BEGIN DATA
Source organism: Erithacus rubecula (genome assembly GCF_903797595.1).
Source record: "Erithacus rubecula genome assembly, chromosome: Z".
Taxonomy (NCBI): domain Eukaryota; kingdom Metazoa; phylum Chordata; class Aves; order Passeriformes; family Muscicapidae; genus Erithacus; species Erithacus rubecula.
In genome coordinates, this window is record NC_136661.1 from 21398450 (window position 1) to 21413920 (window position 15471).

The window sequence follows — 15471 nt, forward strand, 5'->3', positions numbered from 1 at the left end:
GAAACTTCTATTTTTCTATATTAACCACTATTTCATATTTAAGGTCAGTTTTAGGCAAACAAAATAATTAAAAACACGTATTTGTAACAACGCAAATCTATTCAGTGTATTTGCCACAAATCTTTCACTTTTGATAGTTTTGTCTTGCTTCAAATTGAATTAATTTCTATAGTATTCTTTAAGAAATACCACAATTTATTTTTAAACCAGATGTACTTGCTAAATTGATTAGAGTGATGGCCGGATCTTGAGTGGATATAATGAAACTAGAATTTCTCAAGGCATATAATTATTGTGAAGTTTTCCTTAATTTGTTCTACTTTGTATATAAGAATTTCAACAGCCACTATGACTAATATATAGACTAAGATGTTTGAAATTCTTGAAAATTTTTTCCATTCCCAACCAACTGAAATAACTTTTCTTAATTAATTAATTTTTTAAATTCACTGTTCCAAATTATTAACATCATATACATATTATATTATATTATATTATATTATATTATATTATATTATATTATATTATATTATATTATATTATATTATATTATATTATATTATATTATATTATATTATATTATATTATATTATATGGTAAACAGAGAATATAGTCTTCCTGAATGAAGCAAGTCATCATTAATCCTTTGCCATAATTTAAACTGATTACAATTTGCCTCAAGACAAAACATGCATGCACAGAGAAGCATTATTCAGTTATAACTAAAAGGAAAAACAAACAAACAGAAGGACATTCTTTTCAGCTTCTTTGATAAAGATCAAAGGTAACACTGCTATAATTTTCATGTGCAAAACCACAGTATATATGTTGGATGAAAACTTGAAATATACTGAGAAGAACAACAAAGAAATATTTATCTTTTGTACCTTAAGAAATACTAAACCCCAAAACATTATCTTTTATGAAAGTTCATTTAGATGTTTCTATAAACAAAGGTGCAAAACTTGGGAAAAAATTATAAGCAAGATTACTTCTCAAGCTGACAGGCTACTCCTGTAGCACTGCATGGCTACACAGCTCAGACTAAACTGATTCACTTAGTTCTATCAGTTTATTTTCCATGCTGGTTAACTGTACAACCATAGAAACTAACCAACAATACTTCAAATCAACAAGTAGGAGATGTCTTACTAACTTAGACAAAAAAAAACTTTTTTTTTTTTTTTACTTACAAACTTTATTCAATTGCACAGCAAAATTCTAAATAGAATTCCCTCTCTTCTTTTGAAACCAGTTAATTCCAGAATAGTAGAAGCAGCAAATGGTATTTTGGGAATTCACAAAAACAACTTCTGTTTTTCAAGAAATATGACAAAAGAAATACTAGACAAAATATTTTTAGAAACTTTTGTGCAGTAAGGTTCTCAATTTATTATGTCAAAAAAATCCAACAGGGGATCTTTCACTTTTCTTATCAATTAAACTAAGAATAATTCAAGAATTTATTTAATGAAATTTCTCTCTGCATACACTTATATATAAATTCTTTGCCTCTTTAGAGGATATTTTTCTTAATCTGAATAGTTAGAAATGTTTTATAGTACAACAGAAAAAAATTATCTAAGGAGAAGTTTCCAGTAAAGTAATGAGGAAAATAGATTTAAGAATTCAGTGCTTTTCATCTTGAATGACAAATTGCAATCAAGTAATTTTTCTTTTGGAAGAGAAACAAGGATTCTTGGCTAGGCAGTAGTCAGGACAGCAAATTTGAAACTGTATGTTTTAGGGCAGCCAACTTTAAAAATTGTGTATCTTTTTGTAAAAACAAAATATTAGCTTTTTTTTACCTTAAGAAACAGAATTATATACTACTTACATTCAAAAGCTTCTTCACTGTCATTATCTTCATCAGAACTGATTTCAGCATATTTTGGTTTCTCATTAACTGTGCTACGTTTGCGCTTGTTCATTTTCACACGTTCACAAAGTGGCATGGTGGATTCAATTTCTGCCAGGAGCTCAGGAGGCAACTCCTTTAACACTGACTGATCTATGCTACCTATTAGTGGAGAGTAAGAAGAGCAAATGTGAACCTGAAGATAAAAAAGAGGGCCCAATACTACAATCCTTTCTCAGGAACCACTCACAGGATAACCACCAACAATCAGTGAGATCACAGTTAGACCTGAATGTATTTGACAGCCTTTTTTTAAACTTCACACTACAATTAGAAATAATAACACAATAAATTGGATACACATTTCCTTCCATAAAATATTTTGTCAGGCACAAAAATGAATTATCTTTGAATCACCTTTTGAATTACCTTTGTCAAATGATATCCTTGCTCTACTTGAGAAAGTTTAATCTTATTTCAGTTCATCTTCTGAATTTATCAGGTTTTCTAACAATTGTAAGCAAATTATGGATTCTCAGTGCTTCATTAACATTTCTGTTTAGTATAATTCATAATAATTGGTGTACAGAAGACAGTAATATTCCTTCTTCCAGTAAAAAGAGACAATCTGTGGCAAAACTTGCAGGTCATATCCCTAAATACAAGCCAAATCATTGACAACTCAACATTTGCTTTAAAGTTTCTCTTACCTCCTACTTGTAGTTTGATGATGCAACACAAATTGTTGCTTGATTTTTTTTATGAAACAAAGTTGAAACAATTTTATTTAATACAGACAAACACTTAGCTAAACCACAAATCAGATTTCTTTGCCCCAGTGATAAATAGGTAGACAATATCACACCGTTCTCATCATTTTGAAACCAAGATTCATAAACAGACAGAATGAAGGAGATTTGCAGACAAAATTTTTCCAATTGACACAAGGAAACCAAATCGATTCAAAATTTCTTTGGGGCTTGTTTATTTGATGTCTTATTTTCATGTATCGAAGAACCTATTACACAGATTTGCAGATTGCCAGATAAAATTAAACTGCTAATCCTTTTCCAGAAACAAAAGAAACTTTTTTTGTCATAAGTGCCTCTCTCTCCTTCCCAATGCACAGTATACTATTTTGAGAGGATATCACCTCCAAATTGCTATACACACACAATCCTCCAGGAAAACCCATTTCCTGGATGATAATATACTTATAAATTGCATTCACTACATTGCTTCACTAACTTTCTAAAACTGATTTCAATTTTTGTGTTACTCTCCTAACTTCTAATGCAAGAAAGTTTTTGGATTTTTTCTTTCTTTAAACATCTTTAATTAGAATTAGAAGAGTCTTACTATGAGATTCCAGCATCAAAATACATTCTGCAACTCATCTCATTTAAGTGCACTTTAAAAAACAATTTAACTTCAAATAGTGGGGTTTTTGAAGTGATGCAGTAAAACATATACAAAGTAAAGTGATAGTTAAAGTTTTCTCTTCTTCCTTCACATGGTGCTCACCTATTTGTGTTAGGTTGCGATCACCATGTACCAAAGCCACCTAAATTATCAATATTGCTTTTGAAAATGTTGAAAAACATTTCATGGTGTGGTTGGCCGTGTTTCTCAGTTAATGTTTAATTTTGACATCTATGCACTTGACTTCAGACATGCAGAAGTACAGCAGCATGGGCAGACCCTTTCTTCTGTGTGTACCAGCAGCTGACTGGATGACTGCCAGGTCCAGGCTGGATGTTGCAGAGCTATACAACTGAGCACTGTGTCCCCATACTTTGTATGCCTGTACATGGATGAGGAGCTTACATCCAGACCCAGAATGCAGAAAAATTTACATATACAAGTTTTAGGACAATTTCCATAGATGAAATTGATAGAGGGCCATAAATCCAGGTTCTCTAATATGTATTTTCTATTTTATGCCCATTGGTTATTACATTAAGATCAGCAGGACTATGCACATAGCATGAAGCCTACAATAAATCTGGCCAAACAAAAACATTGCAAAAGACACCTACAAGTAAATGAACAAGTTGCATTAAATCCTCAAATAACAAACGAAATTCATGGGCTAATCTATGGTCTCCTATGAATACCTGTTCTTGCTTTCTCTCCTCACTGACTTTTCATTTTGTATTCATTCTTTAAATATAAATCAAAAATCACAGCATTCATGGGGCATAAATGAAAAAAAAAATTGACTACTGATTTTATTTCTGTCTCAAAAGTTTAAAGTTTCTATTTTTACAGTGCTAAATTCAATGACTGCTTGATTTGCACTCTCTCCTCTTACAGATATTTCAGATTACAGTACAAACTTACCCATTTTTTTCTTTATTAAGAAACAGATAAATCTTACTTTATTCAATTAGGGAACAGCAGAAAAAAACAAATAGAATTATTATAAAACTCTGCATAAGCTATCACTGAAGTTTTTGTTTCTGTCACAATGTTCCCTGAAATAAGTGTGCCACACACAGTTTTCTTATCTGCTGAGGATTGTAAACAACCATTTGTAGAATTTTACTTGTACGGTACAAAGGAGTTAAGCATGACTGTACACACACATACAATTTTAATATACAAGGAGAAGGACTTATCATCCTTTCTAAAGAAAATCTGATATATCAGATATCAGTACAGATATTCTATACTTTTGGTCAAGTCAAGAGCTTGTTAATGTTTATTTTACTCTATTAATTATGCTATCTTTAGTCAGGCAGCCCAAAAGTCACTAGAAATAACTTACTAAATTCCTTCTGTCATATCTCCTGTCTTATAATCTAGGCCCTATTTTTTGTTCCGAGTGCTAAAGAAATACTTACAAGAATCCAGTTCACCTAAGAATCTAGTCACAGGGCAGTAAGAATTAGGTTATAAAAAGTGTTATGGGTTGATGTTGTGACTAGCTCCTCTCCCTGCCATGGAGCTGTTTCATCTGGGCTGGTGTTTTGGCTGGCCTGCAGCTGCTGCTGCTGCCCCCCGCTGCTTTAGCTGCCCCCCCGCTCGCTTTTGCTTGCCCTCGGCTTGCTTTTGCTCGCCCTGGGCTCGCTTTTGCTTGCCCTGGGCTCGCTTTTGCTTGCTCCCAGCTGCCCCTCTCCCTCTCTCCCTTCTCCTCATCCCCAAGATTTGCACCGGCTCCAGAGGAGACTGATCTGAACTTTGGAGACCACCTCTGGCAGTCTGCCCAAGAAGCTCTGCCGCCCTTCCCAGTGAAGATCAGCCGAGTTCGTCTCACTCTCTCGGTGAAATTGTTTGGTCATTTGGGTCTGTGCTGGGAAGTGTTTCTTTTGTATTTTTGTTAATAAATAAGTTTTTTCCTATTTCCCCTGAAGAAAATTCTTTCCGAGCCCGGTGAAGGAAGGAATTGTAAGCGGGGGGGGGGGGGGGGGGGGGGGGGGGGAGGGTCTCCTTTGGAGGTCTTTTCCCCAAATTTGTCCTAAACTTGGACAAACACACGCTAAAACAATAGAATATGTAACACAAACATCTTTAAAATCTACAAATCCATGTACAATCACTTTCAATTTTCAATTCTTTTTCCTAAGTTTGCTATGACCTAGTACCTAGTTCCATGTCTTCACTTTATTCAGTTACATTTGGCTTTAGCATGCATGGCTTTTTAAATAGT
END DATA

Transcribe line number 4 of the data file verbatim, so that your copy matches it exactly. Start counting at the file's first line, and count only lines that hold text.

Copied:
In genome coordinates, this window is record NC_136661.1 from 21398450 (window position 1) to 21413920 (window position 15471).